The science behind Nextherapy
Nextherapy’s interventions have a strong focus on intensity and specificity and often include the use of robotics and technologies in order to best activate the brain’s activity-dependent plasticity, which can have significant positive implications for recovery from brain damage (Alvaro Pascual-Leone et al. 2011)(Ganguly and Poo 2013)(Ganguly and Poo 2013).
Activity-dependent plasticity is a form of functional and structural neuroplasticity that arises from the use of cognitive functions and personal experience. Every time we move, we think or have a new experience, our neurons trigger a wide variety of changes that alter the brain connectivity. They go from gene expression to changes in the structure of the nervous system. They allow our brain to remodel itself and recover lost function, enhance comprehension and speech amongst other things.
To reach activity dependent plasticity, the practice and experience must follow certain principles such as intensity, repetition, specificity, transference and salience or motivation (Maier, Ballester, and Verschure 2019).
Intensity and repetition
- Intensive programs delivering 25 to 30 hours of therapy a week have demonstrated improvements that are double those of other interventions tested so far with lower intensities(Daly et al. 2019) (Lang, Lohse, and Birkenmeier 2015) (Lohse, Lang, and Boyd 2014).
- Intensity is a major factor for recovery(Van Peppen et al. 2004)(Veerbeek et al. 2014)(Spiess and Colombo 2017)(Schneider et al. 2016) and there is sufficient evidence that clinically significant improvements months or years after the injury are possible if enough therapy is provided by increasing plasticity, and therefore opening a new window for recovery(Daly et al. 2019)(Ward, Brander, and Kelly 2019).
- One hypothesis for this is the ability to trigger structural plastic changes (Maier, Ballester, and Verschure 2019). That means, pushing our brain to reorganize neural networks , increase or normalize our cortical excitability in order to have durable changes on our brain(Maier, Ballester, and Verschure 2019).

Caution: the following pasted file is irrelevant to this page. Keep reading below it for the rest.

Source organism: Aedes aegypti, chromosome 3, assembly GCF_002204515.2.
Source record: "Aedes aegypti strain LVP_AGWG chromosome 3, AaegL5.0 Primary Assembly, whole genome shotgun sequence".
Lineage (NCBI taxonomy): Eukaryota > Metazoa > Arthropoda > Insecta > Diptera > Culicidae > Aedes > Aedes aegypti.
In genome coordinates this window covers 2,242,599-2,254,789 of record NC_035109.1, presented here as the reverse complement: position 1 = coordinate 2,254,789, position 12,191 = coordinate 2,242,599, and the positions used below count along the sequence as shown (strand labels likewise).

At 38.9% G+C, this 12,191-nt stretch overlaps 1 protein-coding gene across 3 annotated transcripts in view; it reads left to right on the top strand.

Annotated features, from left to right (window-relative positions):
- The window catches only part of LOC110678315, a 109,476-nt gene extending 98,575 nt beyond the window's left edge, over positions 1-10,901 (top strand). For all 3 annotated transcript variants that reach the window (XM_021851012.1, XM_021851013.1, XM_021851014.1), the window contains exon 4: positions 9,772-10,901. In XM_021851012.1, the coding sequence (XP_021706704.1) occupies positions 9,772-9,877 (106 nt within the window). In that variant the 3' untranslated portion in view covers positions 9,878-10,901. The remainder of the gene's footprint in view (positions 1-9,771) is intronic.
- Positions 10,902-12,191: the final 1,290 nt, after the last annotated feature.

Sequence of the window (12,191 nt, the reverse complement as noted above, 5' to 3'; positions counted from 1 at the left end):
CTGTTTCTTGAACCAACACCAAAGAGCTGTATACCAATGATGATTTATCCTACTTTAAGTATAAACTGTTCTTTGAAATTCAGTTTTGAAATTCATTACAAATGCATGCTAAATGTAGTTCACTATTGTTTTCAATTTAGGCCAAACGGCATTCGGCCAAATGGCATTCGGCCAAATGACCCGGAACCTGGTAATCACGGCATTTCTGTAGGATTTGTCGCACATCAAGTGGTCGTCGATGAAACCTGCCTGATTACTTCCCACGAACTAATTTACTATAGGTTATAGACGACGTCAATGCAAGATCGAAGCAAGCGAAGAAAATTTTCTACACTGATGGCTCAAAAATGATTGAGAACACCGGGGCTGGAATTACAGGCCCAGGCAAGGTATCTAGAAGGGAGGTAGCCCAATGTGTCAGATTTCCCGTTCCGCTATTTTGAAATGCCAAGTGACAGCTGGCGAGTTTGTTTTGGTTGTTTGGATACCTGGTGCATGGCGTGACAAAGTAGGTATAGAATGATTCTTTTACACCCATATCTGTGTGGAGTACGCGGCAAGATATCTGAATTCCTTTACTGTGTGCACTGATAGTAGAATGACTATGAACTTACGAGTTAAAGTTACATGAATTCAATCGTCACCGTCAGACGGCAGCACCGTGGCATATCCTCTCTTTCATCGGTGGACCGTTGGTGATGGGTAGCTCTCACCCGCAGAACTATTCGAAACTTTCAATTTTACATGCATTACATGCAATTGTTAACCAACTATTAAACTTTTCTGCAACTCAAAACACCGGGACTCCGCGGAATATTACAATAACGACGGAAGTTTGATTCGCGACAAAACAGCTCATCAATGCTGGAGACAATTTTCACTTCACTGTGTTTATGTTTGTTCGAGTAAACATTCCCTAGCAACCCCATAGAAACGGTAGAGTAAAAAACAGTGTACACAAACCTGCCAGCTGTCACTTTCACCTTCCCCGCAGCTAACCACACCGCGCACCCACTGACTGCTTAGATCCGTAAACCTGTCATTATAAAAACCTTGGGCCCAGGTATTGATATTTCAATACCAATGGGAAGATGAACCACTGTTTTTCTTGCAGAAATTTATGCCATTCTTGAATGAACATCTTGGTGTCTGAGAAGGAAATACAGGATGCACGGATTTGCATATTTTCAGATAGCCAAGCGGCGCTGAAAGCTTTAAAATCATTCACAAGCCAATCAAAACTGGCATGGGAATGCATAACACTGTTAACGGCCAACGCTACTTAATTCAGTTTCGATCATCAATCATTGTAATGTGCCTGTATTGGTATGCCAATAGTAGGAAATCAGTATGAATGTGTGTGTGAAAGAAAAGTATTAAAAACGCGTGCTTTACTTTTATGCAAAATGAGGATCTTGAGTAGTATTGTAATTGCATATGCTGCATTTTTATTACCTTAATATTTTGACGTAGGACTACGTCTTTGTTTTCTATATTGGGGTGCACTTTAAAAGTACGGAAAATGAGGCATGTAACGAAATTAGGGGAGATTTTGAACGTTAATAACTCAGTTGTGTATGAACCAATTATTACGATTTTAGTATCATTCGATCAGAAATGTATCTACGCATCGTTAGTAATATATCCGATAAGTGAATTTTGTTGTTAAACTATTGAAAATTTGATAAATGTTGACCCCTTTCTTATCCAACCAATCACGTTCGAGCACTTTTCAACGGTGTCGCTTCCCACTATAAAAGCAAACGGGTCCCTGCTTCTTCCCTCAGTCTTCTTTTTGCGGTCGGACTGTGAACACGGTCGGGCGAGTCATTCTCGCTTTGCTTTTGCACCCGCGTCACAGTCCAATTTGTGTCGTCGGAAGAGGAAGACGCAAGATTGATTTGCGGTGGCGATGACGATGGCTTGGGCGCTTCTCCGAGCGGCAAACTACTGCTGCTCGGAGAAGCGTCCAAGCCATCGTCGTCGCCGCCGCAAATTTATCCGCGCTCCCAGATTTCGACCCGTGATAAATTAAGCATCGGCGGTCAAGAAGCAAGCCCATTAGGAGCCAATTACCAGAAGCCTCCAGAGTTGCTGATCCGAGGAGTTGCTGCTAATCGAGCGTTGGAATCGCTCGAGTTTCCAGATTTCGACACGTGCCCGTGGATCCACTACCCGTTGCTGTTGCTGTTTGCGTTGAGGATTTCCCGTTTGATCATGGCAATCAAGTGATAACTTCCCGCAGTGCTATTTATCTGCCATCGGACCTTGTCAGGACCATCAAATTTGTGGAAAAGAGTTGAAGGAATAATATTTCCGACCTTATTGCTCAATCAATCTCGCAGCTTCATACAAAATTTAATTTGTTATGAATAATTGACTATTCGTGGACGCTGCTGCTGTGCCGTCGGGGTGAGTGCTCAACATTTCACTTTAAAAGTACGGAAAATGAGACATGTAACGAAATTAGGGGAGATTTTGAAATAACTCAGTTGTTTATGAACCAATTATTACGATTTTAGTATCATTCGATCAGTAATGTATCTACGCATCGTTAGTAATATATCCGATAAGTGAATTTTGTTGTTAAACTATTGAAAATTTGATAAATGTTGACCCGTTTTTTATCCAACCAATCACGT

- In studies, patients have perceived no barriers regarding the implementation of higher intensity programs and were positive to work harder (Janssen et al. 2020). Initial objective assessments and the use of sensors and technology supports therapists to push patients harder(Connell et al. 2018)
Chronic patients, training 300 hours in 3 months have shown 9.8 points of improvement on FMS, more than double the clinical significant value.
A meta analysis study at least an extra 240% rehabilitation was needed for significant likelihood to achieve recovery.
Task performed during therapy needs to be as similar as possible to task to be achieved (Schmidt R.A, 2018). Task specific training induces plastic changes in our brain and improves motor learning and retention (A. Pascual-Leone et al. 1995)(Hubbard et al. 2009) (Merabet et al. 2005)
Changes in the brain area representing the fingers after 5 days of practice show that has the ability to change our brain and improve function.
- Changes in functions of one skill can facilitate the learning of other skills. Research has found that trainings that targeted one specific finger, increased the plasticity and circuits of the whole hand, allowing learning of other hand movements faster(Kleim and Jones 2008) .
- Transference is related to one of the motor learning key factors, transfer, which speaks about the ability to transfer what has been learned to a new task variant or conditions (Seidler 2010).
- Transfer is key in order to sustain the improvements since it enables our systems to learn how to learn.
Salience or Motivation
- Tasks or actions that have a bigger impact for the individual, induce bigger plastic changes on the brain. This is why the individualization of the therapy program is key for the success. Taking the patient goals and preferences as the base to determine the activities will lead to increase motivation and attention, which are critical for the acquisition of new movements or functions(Conte et al. 2007).
- Activities that are action-oriented have a different representation in our brain than simple movements and produce higher activity, being critical for the transfer of learning(Maier, Ballester, and Verschure 2019).
The excitability of the brain area corresponding to the hand increases when the person is paying attention to the target hand (blue line) vs no attention (grey line) or attention to the opposite hand (orange line)
Image adapted from Conte A et al 2007
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